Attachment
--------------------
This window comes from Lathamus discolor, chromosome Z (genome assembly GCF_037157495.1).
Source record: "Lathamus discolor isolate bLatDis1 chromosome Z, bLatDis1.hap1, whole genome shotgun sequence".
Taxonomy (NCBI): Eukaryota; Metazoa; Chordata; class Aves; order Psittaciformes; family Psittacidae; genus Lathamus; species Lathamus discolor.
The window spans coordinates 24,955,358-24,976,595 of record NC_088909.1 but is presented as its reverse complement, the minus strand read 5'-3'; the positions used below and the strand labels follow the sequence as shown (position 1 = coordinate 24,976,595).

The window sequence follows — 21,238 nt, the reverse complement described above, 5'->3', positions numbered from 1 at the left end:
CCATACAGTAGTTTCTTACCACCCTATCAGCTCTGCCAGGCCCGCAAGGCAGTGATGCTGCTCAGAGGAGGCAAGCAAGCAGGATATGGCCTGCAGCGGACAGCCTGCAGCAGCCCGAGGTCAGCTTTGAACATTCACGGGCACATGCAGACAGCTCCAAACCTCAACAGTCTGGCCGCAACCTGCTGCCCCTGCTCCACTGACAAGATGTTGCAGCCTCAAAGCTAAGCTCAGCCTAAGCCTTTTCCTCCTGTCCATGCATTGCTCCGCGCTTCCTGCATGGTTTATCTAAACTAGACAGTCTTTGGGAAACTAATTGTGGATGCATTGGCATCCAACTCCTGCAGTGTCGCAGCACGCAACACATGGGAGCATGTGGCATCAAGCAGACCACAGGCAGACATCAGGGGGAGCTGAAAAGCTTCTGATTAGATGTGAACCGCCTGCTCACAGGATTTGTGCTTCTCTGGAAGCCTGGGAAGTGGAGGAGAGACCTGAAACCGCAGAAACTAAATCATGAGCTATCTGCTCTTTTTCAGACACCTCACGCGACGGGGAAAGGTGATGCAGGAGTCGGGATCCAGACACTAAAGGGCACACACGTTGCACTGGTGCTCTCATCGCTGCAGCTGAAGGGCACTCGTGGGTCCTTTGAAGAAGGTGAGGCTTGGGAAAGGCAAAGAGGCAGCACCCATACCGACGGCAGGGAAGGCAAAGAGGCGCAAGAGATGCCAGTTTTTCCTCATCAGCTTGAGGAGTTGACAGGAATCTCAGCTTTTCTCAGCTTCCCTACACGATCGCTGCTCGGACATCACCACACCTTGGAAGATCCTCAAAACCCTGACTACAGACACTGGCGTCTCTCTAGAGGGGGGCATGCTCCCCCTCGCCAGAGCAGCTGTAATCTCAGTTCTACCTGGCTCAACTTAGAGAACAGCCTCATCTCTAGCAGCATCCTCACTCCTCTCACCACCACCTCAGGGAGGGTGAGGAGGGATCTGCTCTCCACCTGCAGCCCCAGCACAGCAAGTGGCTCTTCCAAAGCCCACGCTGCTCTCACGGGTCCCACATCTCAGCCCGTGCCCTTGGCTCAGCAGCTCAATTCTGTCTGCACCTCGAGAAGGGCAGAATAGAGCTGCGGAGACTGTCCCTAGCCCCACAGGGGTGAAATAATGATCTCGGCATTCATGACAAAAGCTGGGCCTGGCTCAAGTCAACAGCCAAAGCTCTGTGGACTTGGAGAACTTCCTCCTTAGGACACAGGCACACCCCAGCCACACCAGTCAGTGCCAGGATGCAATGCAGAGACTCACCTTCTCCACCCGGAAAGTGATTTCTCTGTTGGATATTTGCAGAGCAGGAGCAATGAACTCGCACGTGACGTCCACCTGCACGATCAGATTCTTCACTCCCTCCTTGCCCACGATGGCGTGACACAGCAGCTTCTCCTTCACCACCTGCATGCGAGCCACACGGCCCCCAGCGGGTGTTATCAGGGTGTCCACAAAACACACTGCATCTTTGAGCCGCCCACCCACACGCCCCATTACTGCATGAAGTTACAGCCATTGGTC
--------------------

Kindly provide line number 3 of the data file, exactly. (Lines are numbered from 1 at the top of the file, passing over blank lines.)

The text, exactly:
Taxonomy (NCBI): Eukaryota; Metazoa; Chordata; class Aves; order Psittaciformes; family Psittacidae; genus Lathamus; species Lathamus discolor.